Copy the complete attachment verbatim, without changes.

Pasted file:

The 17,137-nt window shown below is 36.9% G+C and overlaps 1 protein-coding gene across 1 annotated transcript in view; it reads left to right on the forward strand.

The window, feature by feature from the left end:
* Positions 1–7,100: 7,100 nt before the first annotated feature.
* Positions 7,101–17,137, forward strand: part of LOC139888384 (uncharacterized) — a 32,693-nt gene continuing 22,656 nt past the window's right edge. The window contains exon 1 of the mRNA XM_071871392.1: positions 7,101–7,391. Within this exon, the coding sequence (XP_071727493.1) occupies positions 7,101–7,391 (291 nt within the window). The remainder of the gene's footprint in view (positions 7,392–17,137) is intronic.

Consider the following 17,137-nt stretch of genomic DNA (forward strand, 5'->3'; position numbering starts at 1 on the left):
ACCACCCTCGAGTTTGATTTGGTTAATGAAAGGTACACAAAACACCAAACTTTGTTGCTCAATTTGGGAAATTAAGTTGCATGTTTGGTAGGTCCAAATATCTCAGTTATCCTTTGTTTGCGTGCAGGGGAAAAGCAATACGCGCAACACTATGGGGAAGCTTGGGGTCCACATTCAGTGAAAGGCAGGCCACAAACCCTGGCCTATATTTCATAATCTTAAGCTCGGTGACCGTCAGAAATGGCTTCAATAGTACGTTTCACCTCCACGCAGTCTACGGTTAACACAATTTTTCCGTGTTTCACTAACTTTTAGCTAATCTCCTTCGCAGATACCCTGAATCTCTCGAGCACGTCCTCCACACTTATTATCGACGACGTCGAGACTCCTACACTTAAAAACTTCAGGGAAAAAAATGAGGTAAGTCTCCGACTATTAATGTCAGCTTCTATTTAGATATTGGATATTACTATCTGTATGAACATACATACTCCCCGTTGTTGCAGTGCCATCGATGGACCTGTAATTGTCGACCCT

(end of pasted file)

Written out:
The 17,137-nt window shown below is 36.9% G+C and overlaps 1 protein-coding gene across 1 annotated transcript in view; it reads left to right on the forward strand.

The window, feature by feature from the left end:
* Positions 1–7,100: 7,100 nt before the first annotated feature.
* Positions 7,101–17,137, forward strand: part of LOC139888384 (uncharacterized) — a 32,693-nt gene continuing 22,656 nt past the window's right edge. The window contains exon 1 of the mRNA XM_071871392.1: positions 7,101–7,391. Within this exon, the coding sequence (XP_071727493.1) occupies positions 7,101–7,391 (291 nt within the window). The remainder of the gene's footprint in view (positions 7,392–17,137) is intronic.

Consider the following 17,137-nt stretch of genomic DNA (forward strand, 5'->3'; position numbering starts at 1 on the left):
ACCACCCTCGAGTTTGATTTGGTTAATGAAAGGTACACAAAACACCAAACTTTGTTGCTCAATTTGGGAAATTAAGTTGCATGTTTGGTAGGTCCAAATATCTCAGTTATCCTTTGTTTGCGTGCAGGGGAAAAGCAATACGCGCAACACTATGGGGAAGCTTGGGGTCCACATTCAGTGAAAGGCAGGCCACAAACCCTGGCCTATATTTCATAATCTTAAGCTCGGTGACCGTCAGAAATGGCTTCAATAGTACGTTTCACCTCCACGCAGTCTACGGTTAACACAATTTTTCCGTGTTTCACTAACTTTTAGCTAATCTCCTTCGCAGATACCCTGAATCTCTCGAGCACGTCCTCCACACTTATTATCGACGACGTCGAGACTCCTACACTTAAAAACTTCAGGGAAAAAAATGAGGTAAGTCTCCGACTATTAATGTCAGCTTCTATTTAGATATTGGATATTACTATCTGTATGAACATACATACTCCCCGTTGTTGCAGTGCCATCGATGGACCTGTAATTGTCGACCCT